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Punjab promulgates two ordinances to curb terrorism

Updated January 09, 2015

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Workers fixing barbwires on the outer wall of Punjab House. — INP
Workers fixing barbwires on the outer wall of Punjab House. — INP

LAHORE: As a part of its efforts to curb terrorism and hunt down terrorists, the Punjab government on Thursday promulgated two ordinances -- one about security of all kinds of vulnerable establishments, including educational institutions, and another for keeping a record of tenants and temporary residents in hotels, guest houses or hostels.

The government is also working on other laws to evolve a legal mechanism to curb terrorism and extremism in any form.

The Punjab Security of Vulnerable Establishments Ordinance provides for the establishment of sub-division level security advisory committees by district coordination officers. Each committee will be headed by a DSP and comprise a representative of the district government, one each officer from the Special Branch of Police and the Counter Terrorism Department (all in BS-16 or above), and three representatives of traders and other stakeholders.

Committee’s functions will include identifying and recommending for notification the vulnerable establishments, inspect a vulnerable establishment, issue a written advice about the required security arrangements and report to the district police head in case of non-compliance.

The ordinance makes it mandatory for the manager of any vulnerable establishment to make appropriate and sufficient security arrangements within the time specified in the advice.

The local government or any other local authority will be required to ensure clearance of roads, streets from debris or construction material, manage filth depots on a daily basis, cover manholes and remove broken water pipelines to avert concealing of any explosive material.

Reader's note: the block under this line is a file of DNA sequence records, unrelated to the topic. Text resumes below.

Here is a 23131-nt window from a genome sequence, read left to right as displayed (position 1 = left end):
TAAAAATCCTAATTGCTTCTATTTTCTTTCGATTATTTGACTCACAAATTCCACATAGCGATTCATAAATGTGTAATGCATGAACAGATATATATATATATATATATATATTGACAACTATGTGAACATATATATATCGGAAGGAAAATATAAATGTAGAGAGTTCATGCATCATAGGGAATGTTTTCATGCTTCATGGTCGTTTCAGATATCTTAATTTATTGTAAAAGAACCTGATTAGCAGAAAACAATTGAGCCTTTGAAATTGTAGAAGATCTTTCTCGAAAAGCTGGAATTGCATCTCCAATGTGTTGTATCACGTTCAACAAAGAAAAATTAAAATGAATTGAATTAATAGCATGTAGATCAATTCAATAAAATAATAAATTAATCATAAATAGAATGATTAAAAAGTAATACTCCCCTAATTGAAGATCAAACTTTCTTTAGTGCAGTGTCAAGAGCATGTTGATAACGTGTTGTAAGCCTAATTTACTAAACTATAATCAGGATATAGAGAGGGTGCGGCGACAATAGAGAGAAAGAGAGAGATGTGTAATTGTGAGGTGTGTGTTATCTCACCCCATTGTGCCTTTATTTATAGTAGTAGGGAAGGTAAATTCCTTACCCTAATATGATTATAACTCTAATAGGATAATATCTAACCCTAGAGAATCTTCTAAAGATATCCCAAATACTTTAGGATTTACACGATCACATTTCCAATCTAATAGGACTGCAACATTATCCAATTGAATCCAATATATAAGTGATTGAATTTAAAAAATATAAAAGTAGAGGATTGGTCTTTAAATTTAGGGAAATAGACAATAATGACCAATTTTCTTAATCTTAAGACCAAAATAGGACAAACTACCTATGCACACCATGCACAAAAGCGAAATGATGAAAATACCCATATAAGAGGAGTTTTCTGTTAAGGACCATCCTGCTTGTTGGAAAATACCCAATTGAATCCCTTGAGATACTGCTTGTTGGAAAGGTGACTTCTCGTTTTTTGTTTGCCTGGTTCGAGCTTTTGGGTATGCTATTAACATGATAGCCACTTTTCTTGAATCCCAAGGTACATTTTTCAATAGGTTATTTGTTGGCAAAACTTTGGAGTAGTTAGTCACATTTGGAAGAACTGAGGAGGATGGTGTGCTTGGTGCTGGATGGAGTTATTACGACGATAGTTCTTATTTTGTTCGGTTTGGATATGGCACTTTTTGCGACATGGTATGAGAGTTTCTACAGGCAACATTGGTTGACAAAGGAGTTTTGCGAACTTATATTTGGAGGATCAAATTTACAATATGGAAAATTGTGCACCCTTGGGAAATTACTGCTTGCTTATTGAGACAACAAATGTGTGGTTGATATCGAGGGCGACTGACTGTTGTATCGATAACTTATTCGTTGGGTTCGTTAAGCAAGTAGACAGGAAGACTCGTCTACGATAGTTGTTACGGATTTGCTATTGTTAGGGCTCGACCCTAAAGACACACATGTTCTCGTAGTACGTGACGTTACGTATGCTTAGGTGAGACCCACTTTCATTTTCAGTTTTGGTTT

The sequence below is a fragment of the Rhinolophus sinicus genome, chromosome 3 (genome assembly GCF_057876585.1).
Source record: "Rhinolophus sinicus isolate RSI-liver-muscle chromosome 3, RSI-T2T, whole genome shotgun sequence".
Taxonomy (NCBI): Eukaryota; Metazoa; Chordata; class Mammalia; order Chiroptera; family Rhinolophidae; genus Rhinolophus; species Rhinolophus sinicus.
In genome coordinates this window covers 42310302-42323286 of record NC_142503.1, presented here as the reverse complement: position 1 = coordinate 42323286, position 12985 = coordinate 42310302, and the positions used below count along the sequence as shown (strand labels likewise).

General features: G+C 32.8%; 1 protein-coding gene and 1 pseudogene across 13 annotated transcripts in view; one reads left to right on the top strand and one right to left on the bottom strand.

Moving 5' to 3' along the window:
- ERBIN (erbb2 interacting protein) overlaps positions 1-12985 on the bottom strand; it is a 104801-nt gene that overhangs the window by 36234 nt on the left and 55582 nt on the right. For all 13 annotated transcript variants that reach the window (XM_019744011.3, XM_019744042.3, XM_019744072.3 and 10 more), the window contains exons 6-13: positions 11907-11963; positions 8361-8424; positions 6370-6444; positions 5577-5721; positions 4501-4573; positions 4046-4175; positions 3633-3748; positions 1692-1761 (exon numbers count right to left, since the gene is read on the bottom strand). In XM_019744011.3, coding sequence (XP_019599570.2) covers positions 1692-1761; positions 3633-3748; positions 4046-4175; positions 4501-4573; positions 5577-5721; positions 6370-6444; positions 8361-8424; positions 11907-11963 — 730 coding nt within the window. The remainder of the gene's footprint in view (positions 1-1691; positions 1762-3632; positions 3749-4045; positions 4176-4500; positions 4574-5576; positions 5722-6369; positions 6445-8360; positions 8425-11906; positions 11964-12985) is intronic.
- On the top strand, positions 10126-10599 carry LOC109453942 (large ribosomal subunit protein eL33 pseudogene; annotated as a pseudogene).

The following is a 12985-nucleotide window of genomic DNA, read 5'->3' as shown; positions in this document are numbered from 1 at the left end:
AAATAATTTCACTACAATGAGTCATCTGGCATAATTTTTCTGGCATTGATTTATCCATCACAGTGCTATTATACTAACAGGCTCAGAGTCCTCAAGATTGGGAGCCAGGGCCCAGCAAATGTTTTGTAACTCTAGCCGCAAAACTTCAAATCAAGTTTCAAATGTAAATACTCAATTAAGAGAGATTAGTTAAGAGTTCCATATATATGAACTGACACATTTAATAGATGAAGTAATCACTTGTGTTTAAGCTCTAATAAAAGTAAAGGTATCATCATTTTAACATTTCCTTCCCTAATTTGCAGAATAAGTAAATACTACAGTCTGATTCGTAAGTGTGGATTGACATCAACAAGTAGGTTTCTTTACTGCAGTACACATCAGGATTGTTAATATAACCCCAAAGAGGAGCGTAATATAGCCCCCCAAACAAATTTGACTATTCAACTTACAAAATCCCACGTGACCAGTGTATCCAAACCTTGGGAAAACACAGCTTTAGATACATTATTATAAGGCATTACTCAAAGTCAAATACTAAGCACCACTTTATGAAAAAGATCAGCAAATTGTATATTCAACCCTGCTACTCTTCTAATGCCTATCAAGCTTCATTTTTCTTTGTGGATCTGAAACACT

The committee will issue a warning for non-compliance by any vulnerable establishment and can partially or completely seal it or suspend its operations till the needful is done.

The law provides for up to six-month imprisonment and a fine from Rs50,000 to Rs100,000 for its violation. The offence is cognisable and non-bailable.

The Punjab Information of Temporary Residents Ordinance makes it mandatory for a property dealer, landlord and a tenant to inform police about the tenant within 48 hours from the time of the delivery and possession of the rented premises through the fastest means of communication.

The owner or manager (of a hotel, rest house or hostel) is required to inform police about the guest within three hours from the time of his or her arrival or check in.

The law provides that a person, not being student or staff of an organisation or institution, shall not stay at a hostel exclusively managed and controlled by it without a prior written permission of the manager. Conveyance of the information about the person’s stay to police within three hours of the stay is also mandatory.

It makes it mandatory for a landlord, a manager or a property dealer to get satisfied with the identification of a tenant or a guest on the basis of the computerised national identity card or passport. Sending copies of the card and the passport to police at the earliest is another requirement.

The law makes it a duty of police to maintain a database of all such information, and clarifies that the information received under it shall not be used for any other purpose other than prevention, detection, investigation and prosecution of offences of terrorism and those under the PPC.

The law authorises a police officer not below the rank of an SI to, after serving a reasonable notice, to inspect a rented premises, hostel or hotel and get information of the inmates.

It makes it obligatory on the landlord, manager and the property dealer to ensure that the tenant or guest does not possess or carry any unlicenced firearm or explosives, keep a record of the licenced weapons and convey the information to police.

Punishment for violating the law include up to six-month imprisonment and a fine from Rs10,000 to Rs100,000. The offence is cognisable and non-bailable.

Published in Dawn, January 9th, 2015

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